You could refinance that debt at a record-low interest rate — currently down to just 1% in some cases — and save a ton. Your monthly payment will go down, so it’s possible you could save at least $1,200 each year.

Review loan offers from multiple lenders to make sure you’re getting the best rate possible.

8. Chase after your forgotten tax refunds

Check with the IRS to see if you may be missing any tax refunds.

The tax agency says the average refund paid to taxpayers in both 2019 and 2020 has been $2,741 — well above that $1,200 coronavirus relief payment amount.

You can amend your previous tax returns for up to three years if you were eligible for a refund but neglected to claim it. The tax agency recently put out a last call for taxpayers to claim more than $1.5 billion in refunds from 2016 returns filed in 2017.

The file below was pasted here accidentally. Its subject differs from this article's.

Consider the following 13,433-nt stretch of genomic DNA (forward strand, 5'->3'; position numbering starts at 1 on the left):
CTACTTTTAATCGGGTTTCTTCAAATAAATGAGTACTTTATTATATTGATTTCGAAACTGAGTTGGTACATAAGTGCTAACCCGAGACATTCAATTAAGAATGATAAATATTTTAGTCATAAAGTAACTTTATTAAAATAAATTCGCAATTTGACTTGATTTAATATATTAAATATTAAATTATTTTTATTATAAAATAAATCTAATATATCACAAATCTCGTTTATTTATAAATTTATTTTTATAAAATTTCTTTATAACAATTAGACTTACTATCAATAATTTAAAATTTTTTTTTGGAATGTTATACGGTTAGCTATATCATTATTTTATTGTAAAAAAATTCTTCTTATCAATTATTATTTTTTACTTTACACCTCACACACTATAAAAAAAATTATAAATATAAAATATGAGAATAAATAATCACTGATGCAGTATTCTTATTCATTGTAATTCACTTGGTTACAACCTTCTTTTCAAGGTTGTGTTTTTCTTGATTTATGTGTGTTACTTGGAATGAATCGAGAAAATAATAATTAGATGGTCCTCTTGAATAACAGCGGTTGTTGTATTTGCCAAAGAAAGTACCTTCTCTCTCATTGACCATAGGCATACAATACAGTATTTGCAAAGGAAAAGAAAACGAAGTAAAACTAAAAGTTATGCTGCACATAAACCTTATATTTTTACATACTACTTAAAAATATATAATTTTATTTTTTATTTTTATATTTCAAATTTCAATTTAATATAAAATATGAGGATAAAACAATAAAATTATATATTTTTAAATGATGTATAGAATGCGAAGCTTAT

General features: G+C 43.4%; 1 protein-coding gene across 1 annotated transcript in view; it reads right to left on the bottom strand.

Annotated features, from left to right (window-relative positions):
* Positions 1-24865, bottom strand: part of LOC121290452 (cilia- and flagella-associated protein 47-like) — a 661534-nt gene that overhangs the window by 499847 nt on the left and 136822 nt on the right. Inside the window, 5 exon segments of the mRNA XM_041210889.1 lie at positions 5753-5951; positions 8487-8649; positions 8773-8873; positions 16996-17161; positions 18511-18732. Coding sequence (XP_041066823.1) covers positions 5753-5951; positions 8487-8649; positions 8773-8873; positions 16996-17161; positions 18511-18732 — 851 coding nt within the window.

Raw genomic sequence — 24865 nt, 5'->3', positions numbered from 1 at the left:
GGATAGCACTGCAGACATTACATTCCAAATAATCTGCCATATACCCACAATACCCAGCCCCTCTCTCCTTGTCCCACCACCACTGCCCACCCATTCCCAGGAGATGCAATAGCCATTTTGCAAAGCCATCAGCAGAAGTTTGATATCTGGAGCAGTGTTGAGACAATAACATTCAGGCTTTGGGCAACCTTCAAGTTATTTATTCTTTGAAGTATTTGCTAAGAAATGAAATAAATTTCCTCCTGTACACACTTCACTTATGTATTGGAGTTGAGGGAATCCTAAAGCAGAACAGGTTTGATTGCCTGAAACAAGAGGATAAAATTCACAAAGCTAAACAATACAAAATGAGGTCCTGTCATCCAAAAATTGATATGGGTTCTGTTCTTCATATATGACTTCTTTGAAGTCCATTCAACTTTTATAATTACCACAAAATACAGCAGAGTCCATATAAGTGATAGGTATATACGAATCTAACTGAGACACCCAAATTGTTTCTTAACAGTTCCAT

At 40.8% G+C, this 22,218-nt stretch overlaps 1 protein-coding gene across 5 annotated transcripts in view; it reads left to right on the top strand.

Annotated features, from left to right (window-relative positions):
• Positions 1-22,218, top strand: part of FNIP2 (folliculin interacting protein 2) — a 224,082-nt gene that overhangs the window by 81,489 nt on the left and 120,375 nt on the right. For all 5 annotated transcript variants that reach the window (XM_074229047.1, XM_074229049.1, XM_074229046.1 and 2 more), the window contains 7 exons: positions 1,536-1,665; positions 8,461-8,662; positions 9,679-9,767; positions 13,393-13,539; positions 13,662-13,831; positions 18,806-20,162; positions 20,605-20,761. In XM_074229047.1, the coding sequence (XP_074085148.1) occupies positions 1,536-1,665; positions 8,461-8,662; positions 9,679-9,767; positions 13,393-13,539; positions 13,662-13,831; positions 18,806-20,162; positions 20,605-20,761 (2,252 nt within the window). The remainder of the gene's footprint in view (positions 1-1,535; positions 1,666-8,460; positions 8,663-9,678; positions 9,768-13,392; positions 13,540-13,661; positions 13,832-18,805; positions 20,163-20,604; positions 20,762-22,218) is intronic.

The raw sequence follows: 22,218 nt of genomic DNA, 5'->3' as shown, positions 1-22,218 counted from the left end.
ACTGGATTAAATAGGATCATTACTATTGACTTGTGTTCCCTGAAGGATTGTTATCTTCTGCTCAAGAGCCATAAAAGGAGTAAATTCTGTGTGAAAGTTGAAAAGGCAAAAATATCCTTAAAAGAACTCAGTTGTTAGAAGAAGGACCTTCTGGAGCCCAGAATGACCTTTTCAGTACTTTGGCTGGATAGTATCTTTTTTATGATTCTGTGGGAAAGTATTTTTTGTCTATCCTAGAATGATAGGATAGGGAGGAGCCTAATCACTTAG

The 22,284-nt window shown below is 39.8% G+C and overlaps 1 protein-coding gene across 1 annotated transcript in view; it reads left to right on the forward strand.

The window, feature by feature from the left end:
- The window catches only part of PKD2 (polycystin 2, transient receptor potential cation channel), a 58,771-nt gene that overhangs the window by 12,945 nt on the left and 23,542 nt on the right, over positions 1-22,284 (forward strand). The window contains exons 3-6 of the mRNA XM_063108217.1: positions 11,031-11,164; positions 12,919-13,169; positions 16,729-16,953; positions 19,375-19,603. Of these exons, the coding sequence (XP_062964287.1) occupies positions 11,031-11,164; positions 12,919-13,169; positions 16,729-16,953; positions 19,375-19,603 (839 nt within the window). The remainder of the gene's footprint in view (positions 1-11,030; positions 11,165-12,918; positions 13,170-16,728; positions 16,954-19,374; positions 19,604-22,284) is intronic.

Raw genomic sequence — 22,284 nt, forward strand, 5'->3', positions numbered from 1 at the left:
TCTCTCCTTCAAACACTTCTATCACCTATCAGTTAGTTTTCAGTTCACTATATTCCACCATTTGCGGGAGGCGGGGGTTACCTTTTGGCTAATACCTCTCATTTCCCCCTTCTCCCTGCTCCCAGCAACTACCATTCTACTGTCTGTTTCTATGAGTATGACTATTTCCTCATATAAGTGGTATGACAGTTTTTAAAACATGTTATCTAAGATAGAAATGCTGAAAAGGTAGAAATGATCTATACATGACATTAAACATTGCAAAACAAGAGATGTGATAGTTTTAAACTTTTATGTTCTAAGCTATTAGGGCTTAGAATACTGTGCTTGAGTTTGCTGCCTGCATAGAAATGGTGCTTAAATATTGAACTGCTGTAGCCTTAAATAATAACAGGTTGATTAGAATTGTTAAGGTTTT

9. Sell your old clutter that you don’t need

Milaski / Shutterstock

Got an attic or closet full of old toys and other pieces of your childhood you’ve been clinging to for too long? Maybe it’s time to cash in that stuff.

Your toys from the 1970s and ’80s could be worth hundreds of dollars on eBay — maybe way more than a $1,200 stimulus payment. If you’ve never sold things on eBay before, getting started is fairly simple.

For your old electronics, books and movies, use a buyback service that will take those items off your hands, and give you cash for them.

We did a comparison test of the top services online and found Decluttr pays up to one-third more than competitors.